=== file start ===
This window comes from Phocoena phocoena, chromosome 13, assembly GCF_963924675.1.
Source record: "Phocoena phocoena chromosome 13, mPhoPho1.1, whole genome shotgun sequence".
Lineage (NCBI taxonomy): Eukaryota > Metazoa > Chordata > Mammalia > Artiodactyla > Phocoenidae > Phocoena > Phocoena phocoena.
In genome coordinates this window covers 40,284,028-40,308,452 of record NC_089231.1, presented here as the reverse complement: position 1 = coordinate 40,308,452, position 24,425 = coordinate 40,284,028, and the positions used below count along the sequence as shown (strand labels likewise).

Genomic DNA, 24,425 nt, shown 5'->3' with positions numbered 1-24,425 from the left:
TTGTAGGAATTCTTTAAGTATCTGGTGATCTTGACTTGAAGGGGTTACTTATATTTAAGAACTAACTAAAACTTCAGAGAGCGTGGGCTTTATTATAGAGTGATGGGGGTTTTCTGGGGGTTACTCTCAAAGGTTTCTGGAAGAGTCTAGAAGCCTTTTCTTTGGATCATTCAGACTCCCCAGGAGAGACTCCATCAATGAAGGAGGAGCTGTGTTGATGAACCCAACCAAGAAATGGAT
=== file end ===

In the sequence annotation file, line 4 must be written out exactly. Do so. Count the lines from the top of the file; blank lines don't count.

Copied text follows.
In genome coordinates this window covers 40,284,028-40,308,452 of record NC_089231.1, presented here as the reverse complement: position 1 = coordinate 40,308,452, position 24,425 = coordinate 40,284,028, and the positions used below count along the sequence as shown (strand labels likewise).